Online learning at research-intensive universities Part 1
By Clive Young, on 9 February 2015
One conspicuous aspect of the advance of online learning in higher education has been the leading role of research-intensive universities (RIUs).
Blended learning; lecture capture and media use; online and peer marking; exercises, online discussion and quizzes in the VLE. Once the preserve only of e-learning enthusiasts such approaches have become unexpectedly mainstream. Many RIUs continue to be active in the MOOC phenomenon, due in part to the purposefully ‘elitist’ recruitment of partners by the main platform providers. Others focus more on SPOCs (small private online courses) for CPD and distance learning. Online learning seems to have been an opportunity for RUIs to publicly refocus or restate a commitment to innovation in teaching as well as research.
Last summer the League of European Research Universities (LERU) published an excellent hype-free report Online learning at research-intensive universities and the group met last week to discuss its finding and impact. LERU is an invitation-only members association of 21 RIUs of which UCL is an active member.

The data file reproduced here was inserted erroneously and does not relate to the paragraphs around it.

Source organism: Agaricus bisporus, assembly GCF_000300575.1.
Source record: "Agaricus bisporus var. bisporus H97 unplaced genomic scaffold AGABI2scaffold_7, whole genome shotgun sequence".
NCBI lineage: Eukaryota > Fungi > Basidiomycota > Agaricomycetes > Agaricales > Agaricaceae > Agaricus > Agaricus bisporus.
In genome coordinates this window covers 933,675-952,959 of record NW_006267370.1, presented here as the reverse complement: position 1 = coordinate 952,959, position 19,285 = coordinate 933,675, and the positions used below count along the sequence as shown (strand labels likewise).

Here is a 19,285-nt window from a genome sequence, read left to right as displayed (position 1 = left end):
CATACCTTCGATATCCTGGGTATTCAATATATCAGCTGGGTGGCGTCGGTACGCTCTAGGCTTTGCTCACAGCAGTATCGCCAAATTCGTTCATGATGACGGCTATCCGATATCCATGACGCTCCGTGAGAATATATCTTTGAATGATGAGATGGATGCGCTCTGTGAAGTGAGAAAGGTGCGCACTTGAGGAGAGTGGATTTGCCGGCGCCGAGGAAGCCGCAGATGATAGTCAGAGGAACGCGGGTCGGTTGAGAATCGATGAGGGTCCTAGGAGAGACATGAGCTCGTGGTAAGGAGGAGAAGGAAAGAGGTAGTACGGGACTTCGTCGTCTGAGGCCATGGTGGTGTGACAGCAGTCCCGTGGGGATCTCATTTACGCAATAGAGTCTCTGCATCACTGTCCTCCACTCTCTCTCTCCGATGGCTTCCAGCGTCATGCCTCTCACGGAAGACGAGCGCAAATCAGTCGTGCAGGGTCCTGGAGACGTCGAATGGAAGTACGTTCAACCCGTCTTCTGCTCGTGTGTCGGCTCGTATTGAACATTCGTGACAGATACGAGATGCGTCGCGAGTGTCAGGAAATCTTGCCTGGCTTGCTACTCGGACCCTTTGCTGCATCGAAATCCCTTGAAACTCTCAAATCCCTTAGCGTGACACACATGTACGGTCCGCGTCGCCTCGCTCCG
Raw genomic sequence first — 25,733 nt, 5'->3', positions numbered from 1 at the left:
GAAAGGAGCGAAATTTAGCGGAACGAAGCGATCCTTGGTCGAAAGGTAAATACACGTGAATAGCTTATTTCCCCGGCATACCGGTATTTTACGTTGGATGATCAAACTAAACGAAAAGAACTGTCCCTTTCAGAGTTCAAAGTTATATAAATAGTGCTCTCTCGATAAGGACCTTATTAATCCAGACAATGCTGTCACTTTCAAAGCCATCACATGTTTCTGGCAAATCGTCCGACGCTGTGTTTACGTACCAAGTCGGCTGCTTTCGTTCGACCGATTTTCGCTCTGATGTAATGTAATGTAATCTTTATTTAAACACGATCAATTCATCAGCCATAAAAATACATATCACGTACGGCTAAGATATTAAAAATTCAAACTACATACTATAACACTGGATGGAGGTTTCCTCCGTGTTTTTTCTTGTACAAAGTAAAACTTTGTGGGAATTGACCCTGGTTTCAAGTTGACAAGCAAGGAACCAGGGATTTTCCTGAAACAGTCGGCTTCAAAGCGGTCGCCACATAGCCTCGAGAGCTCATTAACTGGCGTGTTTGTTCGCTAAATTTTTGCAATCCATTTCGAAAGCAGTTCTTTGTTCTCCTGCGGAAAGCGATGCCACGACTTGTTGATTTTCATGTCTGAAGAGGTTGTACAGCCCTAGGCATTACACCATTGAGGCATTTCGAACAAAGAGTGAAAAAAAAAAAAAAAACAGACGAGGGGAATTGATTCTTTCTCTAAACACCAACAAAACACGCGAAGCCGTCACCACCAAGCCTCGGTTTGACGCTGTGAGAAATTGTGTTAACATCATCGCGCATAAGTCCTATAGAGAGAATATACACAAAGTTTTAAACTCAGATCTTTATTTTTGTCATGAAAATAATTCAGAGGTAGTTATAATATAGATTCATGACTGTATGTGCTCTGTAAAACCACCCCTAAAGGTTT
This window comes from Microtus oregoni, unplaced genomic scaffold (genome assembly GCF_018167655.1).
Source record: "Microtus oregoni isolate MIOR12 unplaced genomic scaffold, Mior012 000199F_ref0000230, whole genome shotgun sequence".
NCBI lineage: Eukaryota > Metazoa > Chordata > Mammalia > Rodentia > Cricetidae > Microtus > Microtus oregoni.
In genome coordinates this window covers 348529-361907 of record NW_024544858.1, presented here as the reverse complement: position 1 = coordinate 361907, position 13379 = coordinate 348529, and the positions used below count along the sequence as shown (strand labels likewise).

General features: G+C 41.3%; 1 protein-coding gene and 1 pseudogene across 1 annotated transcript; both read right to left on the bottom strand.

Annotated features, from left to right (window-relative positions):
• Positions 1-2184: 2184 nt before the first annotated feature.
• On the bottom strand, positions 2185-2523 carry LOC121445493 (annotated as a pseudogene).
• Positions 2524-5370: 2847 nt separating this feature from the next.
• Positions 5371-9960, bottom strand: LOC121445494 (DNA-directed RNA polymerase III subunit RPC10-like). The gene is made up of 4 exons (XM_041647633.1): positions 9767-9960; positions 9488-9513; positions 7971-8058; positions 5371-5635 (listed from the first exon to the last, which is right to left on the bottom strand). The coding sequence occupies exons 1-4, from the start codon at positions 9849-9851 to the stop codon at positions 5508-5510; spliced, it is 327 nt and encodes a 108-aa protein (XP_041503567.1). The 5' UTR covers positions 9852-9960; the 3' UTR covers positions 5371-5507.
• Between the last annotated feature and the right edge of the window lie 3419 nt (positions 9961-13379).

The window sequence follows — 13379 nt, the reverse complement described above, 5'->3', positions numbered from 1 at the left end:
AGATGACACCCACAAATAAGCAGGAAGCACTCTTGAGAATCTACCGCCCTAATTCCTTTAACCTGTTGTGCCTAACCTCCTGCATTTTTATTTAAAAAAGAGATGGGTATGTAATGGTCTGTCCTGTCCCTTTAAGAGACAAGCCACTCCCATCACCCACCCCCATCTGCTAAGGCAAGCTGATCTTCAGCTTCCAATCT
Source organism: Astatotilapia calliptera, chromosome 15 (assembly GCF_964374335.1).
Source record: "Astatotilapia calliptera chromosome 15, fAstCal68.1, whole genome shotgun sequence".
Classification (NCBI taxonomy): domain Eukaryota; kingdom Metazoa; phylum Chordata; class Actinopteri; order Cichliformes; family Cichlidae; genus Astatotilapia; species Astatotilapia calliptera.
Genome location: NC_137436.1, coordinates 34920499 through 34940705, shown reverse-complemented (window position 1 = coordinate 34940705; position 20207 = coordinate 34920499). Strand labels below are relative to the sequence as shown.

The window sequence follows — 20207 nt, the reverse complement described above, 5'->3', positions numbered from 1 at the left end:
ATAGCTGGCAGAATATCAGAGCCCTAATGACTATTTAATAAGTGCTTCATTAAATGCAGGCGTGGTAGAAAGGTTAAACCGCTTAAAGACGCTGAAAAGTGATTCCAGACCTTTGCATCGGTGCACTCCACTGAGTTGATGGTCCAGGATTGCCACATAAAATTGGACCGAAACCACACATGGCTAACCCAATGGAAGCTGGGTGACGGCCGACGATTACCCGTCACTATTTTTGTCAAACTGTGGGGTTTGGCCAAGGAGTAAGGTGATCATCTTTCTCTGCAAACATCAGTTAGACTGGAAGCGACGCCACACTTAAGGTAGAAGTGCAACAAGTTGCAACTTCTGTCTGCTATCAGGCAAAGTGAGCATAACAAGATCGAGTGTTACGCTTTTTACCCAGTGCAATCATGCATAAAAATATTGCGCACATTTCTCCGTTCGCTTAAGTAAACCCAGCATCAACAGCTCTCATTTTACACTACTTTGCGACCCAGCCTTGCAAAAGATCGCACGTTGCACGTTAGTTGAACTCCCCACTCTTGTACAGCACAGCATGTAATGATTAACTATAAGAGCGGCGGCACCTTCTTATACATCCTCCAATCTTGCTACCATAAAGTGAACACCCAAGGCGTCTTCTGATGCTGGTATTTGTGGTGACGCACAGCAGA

The paper had recognised that the technology associated with online learning, its “capacity to communicate knowledge widely and quickly and its capacity for innovation and creativity” often resonated with a RUIs’ research mission, increasingly measured by dissemination and impact. The global outreach potential of MOOCs, open resources and approaches, and SPOCs they considered irrefutable for both teaching and research.
The paper recommended that universities assess strategically (e.g. by scenario planning) the extent to which they wish their existing on-campus learning experiences to involve online delivery and digital materials and how much to extend their online learning opportunities to learners or co-enquirers outside their university.
Such an approach would have to consider the extent to which universities wish to work collaboratively with other institutions, or with commercial partners, how to sustain investments in financial and human capital and of course identify the reputational advantages and risks for their institution’s brand.
The follow-up LERU seminar last will be discussed further in my next post.